The most famous bihar (Buddhist monastery) of Bangladesh is the Shompur Mohabihar, a world heritage site known as Paharpur.
Archaeologists discovered about five bihars in Naogaon, one in Rajshahi, few others around Mahasthangar, Bogura and few more at Cumilla. But we do not know much about bihars in the whole southern region – the Khulna and Barisal division.
Vorot Vaina bihar, or the bihar of King Vorot, is one such bihar in the southern region of the country and the sudden discovery of another ancient bihar in the neighbouring village sheds new light on the history of this region.
Vorot Vaina is situated in Keshabpur, on the border of Khulna and Jashore. You need to take the main road from Khulna to Satkhira, around the Kharnia area, and then follow the signs and go a few kilometres from the main road where you will see the impressive site, which looks like a smaller version of Paharpur.
The whole area is protected by high walls and guards and there is no entrance fee. This bihar is thought to be around 1,500 years old. In the yard there is a giant banyan tree which adds an extra heft to the appearance of the whole area.
Vorot Vaina was first discovered in 1922, and according to famous archaeologist Kashinath Dixit, it could be one of the 30 bihars mentioned by Chinese globetrotter Hiuen Tsang.
Local people believe some ancient king named Vorot built this monastery, hence it is called Vorot Vaina, but there is no evidence supporting it. Bangladesh Archaeological Department started excavation in 1985 and it is still going on.
We saw at least 82 walled rooms. At the basement there are 22 rooms, on top there are only four rooms, all of different sizes. When I reached the top, all I could see were waves of bricks. Nowhere in the whole southern part of Bangladesh were such big bricks ever found.
Although the age of this bihar could not be determined for sure, some artefacts suggest it could be even 1,800 years old. All the priceless objects found here during excavation are either on display in the Khulna city museum or preserved for research.
From Vorot Vaina we took the narrow road to Kashimpur, the neighbouring village located just two kilometres away.
While preparing the ground for mango orchards in Kashimpur, the locals found many bricks in one place. Later, the archaeological department found a great ruin there, which was later confirmed as another bihar. As the exploration is ongoing, we wanted to take a look before this place is turned into a tourist attraction.
We found the place easily; though the name of the bihar is not confirmed yet, any local will help you with directions. We found the family who first found this historical ruin and so far the whole area belongs to them.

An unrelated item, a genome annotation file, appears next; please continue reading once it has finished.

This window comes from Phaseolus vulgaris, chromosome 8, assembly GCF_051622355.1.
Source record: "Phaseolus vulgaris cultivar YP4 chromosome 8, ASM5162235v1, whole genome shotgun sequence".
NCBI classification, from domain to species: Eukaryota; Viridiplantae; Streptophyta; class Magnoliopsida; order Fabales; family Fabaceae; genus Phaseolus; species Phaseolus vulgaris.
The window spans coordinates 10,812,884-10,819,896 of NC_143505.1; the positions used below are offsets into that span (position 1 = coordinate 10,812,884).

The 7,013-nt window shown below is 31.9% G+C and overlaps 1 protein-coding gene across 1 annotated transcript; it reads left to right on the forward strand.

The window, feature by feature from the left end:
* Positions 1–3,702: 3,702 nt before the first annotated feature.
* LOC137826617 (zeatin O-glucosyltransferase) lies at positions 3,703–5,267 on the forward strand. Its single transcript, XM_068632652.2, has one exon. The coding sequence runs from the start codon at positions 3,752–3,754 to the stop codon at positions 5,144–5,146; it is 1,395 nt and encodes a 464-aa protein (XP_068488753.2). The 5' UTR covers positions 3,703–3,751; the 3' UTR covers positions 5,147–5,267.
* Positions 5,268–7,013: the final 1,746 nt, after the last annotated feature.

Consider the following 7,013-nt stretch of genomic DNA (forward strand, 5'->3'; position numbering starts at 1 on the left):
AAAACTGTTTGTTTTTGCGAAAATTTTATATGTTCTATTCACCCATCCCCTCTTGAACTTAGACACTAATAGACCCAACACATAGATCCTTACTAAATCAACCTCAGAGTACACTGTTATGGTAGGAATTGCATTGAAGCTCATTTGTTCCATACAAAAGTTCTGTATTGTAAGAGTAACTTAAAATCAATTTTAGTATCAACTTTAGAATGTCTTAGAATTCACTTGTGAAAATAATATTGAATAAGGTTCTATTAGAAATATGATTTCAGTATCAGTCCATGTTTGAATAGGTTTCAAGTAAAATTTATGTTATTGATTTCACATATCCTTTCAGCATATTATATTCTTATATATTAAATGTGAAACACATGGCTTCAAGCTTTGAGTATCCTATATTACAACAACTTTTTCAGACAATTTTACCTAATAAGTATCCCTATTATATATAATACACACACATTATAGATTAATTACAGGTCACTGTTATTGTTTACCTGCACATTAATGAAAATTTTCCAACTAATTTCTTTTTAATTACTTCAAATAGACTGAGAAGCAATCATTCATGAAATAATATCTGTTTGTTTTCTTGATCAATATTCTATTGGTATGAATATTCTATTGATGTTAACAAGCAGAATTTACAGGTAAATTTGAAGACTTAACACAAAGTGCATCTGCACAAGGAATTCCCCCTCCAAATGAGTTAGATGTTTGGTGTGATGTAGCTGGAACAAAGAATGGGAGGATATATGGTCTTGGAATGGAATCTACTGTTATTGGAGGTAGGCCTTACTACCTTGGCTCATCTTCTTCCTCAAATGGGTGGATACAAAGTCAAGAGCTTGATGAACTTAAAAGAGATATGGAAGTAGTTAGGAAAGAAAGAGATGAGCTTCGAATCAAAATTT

They seemed happy about the sudden fame, and informed us about the excavation works. We had the privilege to walk by the ancient architecture all alone. The experience gave us goosebumps.
There are still many years of work needed to understand this bihar properly due to its large size. Locals said they also found lots of bricks in nearby places. Maybe it was once a prosperous city.
It was a fantastic experience to have visited both bihars of Southern Bangladesh on the same day.
How to go there
From Dhaka there are flights to Jessore from where you can go to Khulna. There are buses too which regularly go to Khulna from Dhaka.
From Khulna you will find local buses to Satkhira and you can also rent cars. For those on a tight budget, there are electric auto-rickshaws available from Khulna city.
The journey from Khulna to Satkhira usually takes less than an hour and travelling around the bihars and looking into everything will not take more than two to three hours.
The Chuknagar Genocide
On our way back from the bihar, we followed the Khulna-Shatkhira main road and took one narrow road to the left in search of the Chuknagar Genocide spot. On May 20, 1971, on this very spot, one of the worst massacres in history took place.
At least 10,000 people, most of whom were helpless villagers, were brutally murdered by the Pakistani military. To remember the deceased, a memorial has been built, which is known as the Chuknagar Martyrs' Memorial.
We found the place, although no signboard or direction signs were there. It was a pity to find the memorial without any information on the genocide. We were also upset to see that the memorial had been vandalised by visitors who wrote their names on the structure.
Before green chili was brought from Mexico by the European sailors to Bengal, our cooking totally depended on pepper and chui to add spiciness. Chui has a pungent flavour and it looks a lot like cinnamon barks. If you add it to the curry it gives a wonderful aroma.
The most famous restaurant which serves food cooked with this unique ingredient is the Abbas Hotel in Chuknagar. Their signature menu is chui mutton curry and each piece of mutton costs Tk130. I taste chui curry each time I visit Khulna, but I had never been to Chuknagar.
When we stopped at the Chuknagar circle in Dumuria, we found two Abbas restaurants on each side of the road and we got confused. Later we found that both are the same restaurants, and they serve food from the same kitchen, prepared by the same chef.
Founded by local chef Abbas Morol, this restaurant has been running for over 70 years. Now his three sons are running it. For any food lover, this is a must-visit place to taste chui curry.
Now even in Dhaka there is a Chui Jhaal Restaurant in Dhanmondi, but the taste here is unparalleled.